MLB shows off awesome new defensive tracking system

MLB shows off awesome new defensive tracking system
March 2, 2014, 4:00 pm
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Tony Andracki

Unlike offensive metrics, there isn't one truly reliable way to measure the defensive efficiency of MLB players.

But the league is getting close.

While OPS is heralded as maybe the best tool to evaluate hitters, tracking other stats like homers, OBP and AVG are still useful in their own right.

Defensively, you can't simply go by the fewest number of errors. Aramis Ramirez might have fewer errors at third base than David Wright, but if Wright gets to nearly twice as many batted balls, you can't really compare the two, can you?

[MORE: White Sox: Jose Abreu proving eager to learn English]

At the MIT Sloan Sports Analytics this weekend, MLB Advanced Media announced a new, nameless system that tracks the speed and efficiency of fielders based on a variety of different factors, including batted ball speed and how fast defenders react. Deadspin has more information and an example of the system at work, tracking a fly ball caught by Atlanta's Jason Heyward to end a game last year.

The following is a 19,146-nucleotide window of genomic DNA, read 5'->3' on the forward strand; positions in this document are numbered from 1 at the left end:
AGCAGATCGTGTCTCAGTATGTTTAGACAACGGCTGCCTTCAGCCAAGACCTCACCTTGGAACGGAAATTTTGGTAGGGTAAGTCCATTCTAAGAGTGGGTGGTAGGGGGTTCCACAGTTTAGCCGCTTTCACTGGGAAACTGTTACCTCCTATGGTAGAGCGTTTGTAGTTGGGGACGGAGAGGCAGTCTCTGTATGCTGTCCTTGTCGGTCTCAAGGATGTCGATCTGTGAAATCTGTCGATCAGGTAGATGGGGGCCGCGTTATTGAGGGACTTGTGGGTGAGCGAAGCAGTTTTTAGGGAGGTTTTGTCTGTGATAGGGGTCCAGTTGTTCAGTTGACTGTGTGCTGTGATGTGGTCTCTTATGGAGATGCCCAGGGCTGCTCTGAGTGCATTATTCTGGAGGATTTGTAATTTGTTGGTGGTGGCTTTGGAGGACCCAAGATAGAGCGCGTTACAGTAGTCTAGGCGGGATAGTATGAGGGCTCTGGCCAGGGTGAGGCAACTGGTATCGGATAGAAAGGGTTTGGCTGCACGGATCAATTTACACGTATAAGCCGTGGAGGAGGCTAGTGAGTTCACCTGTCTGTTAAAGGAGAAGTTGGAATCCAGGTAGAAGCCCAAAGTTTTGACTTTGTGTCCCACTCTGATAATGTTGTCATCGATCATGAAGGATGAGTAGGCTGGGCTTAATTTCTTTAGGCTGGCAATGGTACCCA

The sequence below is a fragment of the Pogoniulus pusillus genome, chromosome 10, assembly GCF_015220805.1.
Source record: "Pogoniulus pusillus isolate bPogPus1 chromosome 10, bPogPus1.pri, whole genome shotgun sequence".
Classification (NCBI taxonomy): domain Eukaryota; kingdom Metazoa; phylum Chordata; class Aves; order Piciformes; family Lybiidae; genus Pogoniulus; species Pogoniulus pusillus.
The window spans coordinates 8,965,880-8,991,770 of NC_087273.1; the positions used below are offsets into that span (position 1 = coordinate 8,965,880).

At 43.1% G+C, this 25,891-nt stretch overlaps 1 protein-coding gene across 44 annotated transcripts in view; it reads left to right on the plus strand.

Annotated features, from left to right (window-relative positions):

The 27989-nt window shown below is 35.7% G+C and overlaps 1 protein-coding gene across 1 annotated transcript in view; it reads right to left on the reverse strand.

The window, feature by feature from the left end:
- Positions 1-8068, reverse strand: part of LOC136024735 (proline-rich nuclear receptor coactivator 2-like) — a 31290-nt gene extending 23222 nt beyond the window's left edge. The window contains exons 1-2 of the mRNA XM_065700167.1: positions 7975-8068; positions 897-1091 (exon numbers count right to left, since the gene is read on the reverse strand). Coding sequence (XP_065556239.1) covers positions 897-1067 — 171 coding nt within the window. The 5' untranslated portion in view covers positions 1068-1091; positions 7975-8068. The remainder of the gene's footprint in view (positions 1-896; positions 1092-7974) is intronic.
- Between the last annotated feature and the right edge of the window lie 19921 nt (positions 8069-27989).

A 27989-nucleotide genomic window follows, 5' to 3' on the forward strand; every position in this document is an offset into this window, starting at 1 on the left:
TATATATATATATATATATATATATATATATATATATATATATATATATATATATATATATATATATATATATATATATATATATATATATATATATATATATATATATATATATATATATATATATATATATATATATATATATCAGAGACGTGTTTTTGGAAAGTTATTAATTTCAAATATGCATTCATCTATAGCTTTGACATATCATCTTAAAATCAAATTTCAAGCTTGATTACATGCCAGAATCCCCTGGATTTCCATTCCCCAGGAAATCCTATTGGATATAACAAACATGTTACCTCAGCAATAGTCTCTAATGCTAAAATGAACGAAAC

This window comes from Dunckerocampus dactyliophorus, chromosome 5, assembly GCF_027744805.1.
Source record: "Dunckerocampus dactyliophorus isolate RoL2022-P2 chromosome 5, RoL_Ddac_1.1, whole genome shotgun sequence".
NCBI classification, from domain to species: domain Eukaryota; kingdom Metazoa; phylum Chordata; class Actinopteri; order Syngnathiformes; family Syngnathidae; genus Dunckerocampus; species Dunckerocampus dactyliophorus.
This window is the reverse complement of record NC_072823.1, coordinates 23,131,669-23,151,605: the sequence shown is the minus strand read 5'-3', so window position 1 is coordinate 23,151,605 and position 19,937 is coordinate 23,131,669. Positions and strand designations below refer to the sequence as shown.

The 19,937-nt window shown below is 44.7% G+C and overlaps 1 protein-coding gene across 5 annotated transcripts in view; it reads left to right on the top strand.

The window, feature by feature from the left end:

This system was put through a trial run last year at Citi Field in New York and will spend another season at the Mets' home ballpark in 2014, as well as Target Field in Minnesota and Wrigley Field North (aka Miller Park) in Milwaukee.

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There is a lot still unknown about the new system, but it's a revolutionary tool to help effectively gauge the value of defenders across the league.

Now, if only the system could measure TWTW, then we'd really be getting somewhere.